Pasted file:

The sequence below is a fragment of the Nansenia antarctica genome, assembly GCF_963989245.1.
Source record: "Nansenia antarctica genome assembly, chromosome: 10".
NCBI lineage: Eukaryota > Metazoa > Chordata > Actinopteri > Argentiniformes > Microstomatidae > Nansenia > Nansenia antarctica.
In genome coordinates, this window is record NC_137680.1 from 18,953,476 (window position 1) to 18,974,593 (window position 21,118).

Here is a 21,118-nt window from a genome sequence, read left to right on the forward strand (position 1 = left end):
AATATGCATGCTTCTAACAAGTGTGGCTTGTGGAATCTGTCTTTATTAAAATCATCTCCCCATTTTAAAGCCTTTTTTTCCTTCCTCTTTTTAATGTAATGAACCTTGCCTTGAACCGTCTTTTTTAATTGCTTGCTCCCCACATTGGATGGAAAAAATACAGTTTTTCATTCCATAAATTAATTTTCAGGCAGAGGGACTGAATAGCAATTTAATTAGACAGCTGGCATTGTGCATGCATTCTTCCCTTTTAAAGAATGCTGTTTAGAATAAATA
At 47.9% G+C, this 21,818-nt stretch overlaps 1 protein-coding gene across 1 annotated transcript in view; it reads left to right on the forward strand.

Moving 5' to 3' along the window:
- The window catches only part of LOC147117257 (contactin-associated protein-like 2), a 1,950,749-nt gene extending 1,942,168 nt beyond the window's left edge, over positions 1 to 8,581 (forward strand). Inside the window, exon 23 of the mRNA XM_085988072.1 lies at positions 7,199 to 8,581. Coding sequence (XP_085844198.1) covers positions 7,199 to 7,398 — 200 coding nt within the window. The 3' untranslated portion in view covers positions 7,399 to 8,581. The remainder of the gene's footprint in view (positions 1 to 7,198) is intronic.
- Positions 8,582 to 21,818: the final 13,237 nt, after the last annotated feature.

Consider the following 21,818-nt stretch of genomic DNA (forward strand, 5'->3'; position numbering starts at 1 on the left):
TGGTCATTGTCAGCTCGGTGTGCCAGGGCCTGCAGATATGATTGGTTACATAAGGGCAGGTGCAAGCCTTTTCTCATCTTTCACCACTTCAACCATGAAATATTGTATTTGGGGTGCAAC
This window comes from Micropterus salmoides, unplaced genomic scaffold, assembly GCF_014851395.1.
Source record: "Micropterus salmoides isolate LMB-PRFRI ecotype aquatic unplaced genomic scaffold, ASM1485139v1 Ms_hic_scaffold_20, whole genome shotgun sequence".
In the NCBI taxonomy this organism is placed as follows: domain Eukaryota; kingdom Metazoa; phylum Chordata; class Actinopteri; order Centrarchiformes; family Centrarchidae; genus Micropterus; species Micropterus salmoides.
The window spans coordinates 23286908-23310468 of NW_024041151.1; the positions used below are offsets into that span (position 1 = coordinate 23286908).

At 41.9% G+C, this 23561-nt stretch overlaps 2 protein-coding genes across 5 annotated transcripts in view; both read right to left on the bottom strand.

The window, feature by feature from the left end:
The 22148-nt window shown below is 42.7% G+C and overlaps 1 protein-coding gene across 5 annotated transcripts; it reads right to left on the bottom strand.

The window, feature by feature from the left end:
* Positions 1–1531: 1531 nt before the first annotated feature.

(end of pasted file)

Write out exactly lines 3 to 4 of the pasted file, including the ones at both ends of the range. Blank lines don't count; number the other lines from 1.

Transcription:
NCBI lineage: Eukaryota > Metazoa > Chordata > Actinopteri > Argentiniformes > Microstomatidae > Nansenia > Nansenia antarctica.
In genome coordinates, this window is record NC_137680.1 from 18,953,476 (window position 1) to 18,974,593 (window position 21,118).